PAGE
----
By Courtney Pierce
The late-great David Bowie had the best advice for weathering tough times: Turn and face the strain. I’ve sung that line from Changes a hundred—maybe even a thousand—times in my fifty-nine years. Like many other baby boomers, I’ve lost a job or two, lost family members, and lost a husband (not by death, but a loss nonetheless). Any one of those derailments of life is particularly tough on the psyche.
But as is the way with Mother Nature, traumas are balanced with great joys. I’ve excelled in a career or two, won the hearts of two parents and two sisters, and gained an amazing husband and a stepdaughter from the ashes of devastation.
I owe it all to checklists. Don’t laugh. I’m completely serious.
I make lists about everything: complicated things, mundane things, and lists of lists I should make. Emotions are difficult for me to process, so when they’re part of a list, I can keep those tears and fears at arm’s length. We writers banish these big things to the page, not on our sleeve.
Rationalize, monetize, organize. Salute!
But then I think about the stupid things that many people deem to be traumas, like losing keys or trying to squeeze into those favorite jeans that don't fit anymore. Sometimes there’s no trauma at all, only an endurance test of the daily assaults of life. How much time do I spend deleting spam or interrupt a game of Scrabble to check my work email? I need to make sure someone else’s trauma doesn’t become mine. I’m never prepared for the Wi-fi router going out or my laptop inching like a slug from Internet slow-downs. And what about when the Bluetooth on the Bose has ceased to pair with the music library on my phone?
What the heck? Stop the presses! Is this fake trauma like fake news?
But nobody dies from these things. No one’s kids are maimed. Let’s put the challenges in prospective in our instant-gratification, now-means-now world. All anyone really needs to re-calibrate is to lose electricity for a week or two.
The absence of a 60-cycle hum of appliances makes me take notice. Ahhhh… After a day or two, I get used to the lack of rush from the heater or air conditioner. The still atmosphere makes my skin soft and supple. No ambient light from neglecting to turn off the switches ceases my huff and puff about the electric bill. No phone, either, without cable or satellite. We learned our haste from a pattern of waste.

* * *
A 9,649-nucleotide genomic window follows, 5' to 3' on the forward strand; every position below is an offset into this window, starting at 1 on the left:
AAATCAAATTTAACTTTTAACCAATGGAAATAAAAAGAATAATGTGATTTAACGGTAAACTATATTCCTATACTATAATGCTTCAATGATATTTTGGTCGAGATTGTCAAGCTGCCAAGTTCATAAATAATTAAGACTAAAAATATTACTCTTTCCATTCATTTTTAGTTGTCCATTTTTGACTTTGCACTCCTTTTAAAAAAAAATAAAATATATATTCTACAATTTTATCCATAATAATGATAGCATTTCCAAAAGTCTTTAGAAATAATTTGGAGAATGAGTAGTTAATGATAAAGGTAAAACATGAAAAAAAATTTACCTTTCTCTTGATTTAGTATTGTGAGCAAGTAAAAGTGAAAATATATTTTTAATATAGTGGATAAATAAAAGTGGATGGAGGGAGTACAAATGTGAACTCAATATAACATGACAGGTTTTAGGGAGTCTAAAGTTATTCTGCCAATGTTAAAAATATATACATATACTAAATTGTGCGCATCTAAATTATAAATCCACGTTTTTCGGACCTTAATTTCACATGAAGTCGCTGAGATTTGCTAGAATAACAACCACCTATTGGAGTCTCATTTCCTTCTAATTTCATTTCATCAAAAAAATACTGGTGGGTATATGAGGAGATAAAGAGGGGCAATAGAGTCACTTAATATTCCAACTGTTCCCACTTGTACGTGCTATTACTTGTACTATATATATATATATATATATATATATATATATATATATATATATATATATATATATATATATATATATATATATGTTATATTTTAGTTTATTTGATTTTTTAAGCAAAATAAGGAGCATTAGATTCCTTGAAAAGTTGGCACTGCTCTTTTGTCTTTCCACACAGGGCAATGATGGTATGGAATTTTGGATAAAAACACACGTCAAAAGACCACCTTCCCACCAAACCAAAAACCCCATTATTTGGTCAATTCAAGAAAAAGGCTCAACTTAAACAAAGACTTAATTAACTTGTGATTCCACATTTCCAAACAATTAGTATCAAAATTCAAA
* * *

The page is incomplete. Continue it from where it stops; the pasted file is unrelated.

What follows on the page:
I say a silent “thank you” when the power goes out. My urge to reconnect with my neighbors is powerful, and I reach out to friends for a long overdue lunch to become grounded again. If you’ve been through a hurricane, tornado, flood, or any natural disaster, then you know what I mean. The pull to walk away from technology is overwhelming after a couple of days without it. Then I dread that power coming on again. The respite is over. Back to normal life.
But what about emotional disasters? Relationship-changing disasters are quick to slice and slow to heal, űber-sore like an infected paper cut. I won’t lie, they carry a sting that’s hard to let go. Long after the clean-up of carnage is done, the invisible arrow still protrudes from the chest. Try as I might, I can’t yank it out on my own. Only those close to me, with a commitment of mutual love, know how to twist and inch out that spear.
My two sisters are quite colorful, Siblings can be wonderful at alleviating relationship stress.
We subscribe to the “What doesn’t kill us makes us stronger” rule for weathering the traumas of life. It's up there with the 7-second rule for food items dropped on the floor and headed to the mouth. Here's our recipe:
Shut off the T.V. . . .
Shut off the radio . . .
Close the browser . . .
Pour a big glass of wine and make a bowl of popcorn . . .
Then take stock.
|Photo: Loma Smith|
Check out all of Courtney's books at:
courtney-pierce.com and windtreepress.com. Both print and E-books are available through most major online retailers, including Amazon.com
New York Times best-selling author Karen Karbo says, "Courtney Pierce spins a madcap tale of family grudges, sisterly love, unexpected romance, mysterious mobsters and dog love. Reading Indigo Lake is like drinking champagne with a chaser of Mountain Dew. Pure Delight."